Is the risk of the GOP tearing apart a real thing?

February 15, 2016
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A few months ago, before the race for the White House got so intense, the Grand Old Party was looking forward to introducing a new line-up of candidates, with a fresh vision on the conservative values the party is promoting. In the meantime, things got nasty between some candidates and not a few were those who mentioned the possibility of the GOP easily tearing apart.

Trump and Cruz were constantly under the spotlight

The presidential campaign has been one surrounded in controversy from its very beginning with bombastic public appearances and speeches from front-running GOP candidates Donald Trump and Texas Senator Ted Cruz. It should, therefore, not surprise anybody that as the stakes are becoming increasingly higher, so is their rhetoric increasing in intensity.

It is of worth noting at this point that the only candidates that have made an appeal to moderation and reason have been the GOP establishment-endorsed Kasich and Carson. The image that the Republican Party has projected for itself, as a consequence of this debate also brings forward an issue characteristic to Republican policy ever since the Reagan years, and perhaps to policy of both parties – a steady but sure movement farther and farther from center ideologies, with both parties delving deeper and deeper into right, respectively left-wing ideologies.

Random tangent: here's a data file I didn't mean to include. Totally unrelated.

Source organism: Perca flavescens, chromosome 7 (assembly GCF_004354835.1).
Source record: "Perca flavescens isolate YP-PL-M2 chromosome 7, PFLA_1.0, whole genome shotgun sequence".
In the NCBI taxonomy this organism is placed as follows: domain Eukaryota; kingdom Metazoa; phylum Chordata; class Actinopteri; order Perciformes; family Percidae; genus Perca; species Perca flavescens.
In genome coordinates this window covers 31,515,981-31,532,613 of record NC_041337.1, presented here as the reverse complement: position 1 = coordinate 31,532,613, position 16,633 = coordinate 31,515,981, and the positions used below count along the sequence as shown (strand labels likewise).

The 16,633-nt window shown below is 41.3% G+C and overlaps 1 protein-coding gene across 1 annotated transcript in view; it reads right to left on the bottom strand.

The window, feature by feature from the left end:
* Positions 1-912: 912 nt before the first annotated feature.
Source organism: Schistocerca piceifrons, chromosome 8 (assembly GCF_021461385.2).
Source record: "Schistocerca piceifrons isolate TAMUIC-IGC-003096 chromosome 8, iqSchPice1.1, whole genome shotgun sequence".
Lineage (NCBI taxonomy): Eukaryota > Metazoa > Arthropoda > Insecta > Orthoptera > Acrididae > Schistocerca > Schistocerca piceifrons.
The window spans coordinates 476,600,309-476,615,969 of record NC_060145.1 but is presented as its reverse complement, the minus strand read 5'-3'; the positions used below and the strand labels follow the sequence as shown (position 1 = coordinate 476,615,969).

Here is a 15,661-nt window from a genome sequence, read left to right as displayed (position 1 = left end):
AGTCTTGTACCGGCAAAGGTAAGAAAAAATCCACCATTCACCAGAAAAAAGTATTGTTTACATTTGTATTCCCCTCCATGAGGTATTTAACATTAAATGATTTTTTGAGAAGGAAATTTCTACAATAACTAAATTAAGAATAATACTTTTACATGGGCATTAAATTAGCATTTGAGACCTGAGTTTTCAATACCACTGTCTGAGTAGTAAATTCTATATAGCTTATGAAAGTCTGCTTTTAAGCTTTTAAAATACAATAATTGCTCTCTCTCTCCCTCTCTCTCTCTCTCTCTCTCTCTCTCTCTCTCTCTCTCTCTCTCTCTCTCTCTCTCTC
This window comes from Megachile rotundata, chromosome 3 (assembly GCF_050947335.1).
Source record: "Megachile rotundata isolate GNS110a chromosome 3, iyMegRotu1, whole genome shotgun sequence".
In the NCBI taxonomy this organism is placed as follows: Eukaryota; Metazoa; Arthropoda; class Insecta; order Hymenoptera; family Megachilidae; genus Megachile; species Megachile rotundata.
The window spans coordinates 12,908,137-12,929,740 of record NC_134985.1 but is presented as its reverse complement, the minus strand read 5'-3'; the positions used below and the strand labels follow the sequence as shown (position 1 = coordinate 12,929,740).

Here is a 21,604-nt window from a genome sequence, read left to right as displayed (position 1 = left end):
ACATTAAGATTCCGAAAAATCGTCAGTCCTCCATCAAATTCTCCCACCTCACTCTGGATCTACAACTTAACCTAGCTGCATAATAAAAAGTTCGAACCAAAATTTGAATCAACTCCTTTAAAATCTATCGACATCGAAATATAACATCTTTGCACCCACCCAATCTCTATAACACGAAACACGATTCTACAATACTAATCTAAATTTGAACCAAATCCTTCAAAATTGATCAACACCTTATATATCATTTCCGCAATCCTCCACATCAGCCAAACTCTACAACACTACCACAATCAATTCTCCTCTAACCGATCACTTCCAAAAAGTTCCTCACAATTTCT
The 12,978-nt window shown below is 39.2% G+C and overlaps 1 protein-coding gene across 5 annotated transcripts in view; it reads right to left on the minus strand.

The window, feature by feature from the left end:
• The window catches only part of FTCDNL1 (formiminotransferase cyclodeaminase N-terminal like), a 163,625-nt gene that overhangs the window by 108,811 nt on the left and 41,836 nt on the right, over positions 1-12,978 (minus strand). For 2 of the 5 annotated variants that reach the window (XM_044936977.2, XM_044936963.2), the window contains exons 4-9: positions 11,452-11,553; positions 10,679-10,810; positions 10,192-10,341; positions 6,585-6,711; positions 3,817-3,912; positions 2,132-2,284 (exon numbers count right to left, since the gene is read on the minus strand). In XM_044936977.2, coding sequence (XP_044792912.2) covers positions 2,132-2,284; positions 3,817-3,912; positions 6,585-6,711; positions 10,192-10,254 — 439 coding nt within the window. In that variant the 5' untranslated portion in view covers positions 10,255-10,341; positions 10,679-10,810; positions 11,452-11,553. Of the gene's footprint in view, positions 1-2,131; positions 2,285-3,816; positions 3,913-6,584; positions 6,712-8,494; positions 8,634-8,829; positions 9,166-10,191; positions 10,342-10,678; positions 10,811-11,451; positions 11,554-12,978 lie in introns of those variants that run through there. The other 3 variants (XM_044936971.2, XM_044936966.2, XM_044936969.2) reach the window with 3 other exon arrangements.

Voters need a candidate who says what they want to hear

Bearing in mind the above could, perhaps, be a good explanation as to why the campaigns of Donald Trump and Ted Cruz have gained such traction, based on their unconventional appearances so far. It may be that the average right-wing oriented American has become fed up with the policies of the GOP and needs a candidate who can speak his language and bring forward a set of measures tailored to the understanding of the common man, regardless of their applicability potential or their extremist character.

The problem is, however, a more deep-seated one than most old-school members of the Republican Party are willing to admit, with discontent regarding the Iraq war and the terror acts of 9/11 emerging now, more than 10 years after the events had unfolded. This has been a strong point in Donald Trump’s campaign and the amount of support he has garnered so far may very well indicate the perception of the average American conservative of the way the Bush administration handled these events. It also goes to show that a wound thought to have been closed is actually still very fresh in the memories of many.

South Carolina, a vital moment?

While impressions from this most recent debate are still fresh, it is the long-term aftermath that will be of the most importance for the future of the GOP. Referring to the debate, pollster Frank Luntz said for The Washington Post that a consequence of the candidates’ behavior will be the loss of votes. As the South Carolina primaries approach, confirming or denying this statement is only several weeks away.

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